On Saturday the Setantii Grove held our Imbolc Ceremony in Heaton Park. The day started off bright and clear but it was bitterly cold, so we were doubly appreciative of Badger’s wonderful fire bowl which was kept well topped up with wood throughout the ritual!
Imbolc is a celebration of the first stirrings of Spring and is a ritual dedicated to the Goddess Bride. There was an opportunity for us to share poems, prose or our thoughts on the season during the ritual and it was no surprise that these focussed on the Goddess herself, and one of her symbols – lambs! Badger, our Setantii Bard had memorised a poem by Philip Larkin (incidentally, he was still librarian at Hull University when I was a student there, one of the 2nd years asked him for his autograph and he refused saying she was a ‘very greedy girl’ 🙂 )
Lambs that learn to walk in snow
When their bleating clouds the air
Meet a vast unwelcome, know
Nothing but a sunless glare.
As they wait beside the ewe,
Her fleeces wetly caked, there lies
Hidden round them, waiting too,
Earth’s immeasurable surprise.
Guy read a poem dedicated to Brigantia –she is the tutelary deity of the Brigantes tribe which lived across Northern England and the Scottish Borders, she is a water deity, often depicted in warrior form and is one aspect of the Goddess Bride/Bridget/Brigit.
Hail, Brigantia! Keeper of the forge,
she who shapes the world itself with fire,
she who ignites the spark of passion in the poets,
she who leads the clans with a warrior’s cry,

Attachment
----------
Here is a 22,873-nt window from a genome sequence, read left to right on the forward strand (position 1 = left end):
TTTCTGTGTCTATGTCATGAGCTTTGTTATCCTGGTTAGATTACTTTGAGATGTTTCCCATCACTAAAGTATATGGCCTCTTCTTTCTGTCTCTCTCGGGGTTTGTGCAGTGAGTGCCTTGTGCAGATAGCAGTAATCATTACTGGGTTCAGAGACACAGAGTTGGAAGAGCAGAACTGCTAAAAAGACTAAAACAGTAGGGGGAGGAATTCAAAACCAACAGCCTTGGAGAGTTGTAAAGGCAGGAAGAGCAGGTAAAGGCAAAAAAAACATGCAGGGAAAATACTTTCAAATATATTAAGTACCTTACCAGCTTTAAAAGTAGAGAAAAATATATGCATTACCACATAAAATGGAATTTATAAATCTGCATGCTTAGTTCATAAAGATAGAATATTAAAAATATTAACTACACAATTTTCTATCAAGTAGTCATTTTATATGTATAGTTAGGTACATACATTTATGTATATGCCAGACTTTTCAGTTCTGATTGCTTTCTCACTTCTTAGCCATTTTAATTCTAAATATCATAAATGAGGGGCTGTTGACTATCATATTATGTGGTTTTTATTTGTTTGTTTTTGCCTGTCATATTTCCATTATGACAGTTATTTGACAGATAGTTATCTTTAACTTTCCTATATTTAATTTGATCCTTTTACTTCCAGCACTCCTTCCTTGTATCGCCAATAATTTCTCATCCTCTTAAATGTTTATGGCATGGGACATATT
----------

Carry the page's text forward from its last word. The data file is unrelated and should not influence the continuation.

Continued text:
she who is the bride of the islands,
and who leads the fight of freedom.
Hail, Brigantia! Defender of kin and hearth,
she who inspires the bards to sing,
she who drives the smith to raise his hammer,
she who is a fire sweeping across the land.
I decided to say the Blessing of Brigit, which is something that I use regularly in my practice:
The Blessing of Brigit
I am under the shielding
Of good Brighid each day;
I am under the shielding
Of good Brighid each night.
I am under the keeping
Of the keeper of the flame,
Each early and late,
Every dark, every light.
Brighid is my comrade-woman,
Brighid is my maker of song,
Brighid is my helping woman,
My choicest of woman, my guide.
It was lovely to meet new folks at the ritual, especially when they arrive with delicious food – Lindsay had made some oat cakes which we shared during the ritual! Unfortunately it was a bit too cold to stand and talk for too long afterwards, especially when the fire was quenched and we’re looking forward to the return of the picnic, hopefully at Alban Eiler.
Craig and Badger had both brought provisions for the squirrels and birds – we seem to leave more and more each ritual. Funnily enough there wasn’t a squirrel in sight in the Grove, although there were plenty trying to mug you on the walk through the park. However we did spot something lurking in the undergrowth….
It was a rat! Actually there were two of them and they were quite cute. A lot shyer than the squirrels, you could see them psyching themselves up to leave the bushes and make a dash for the food.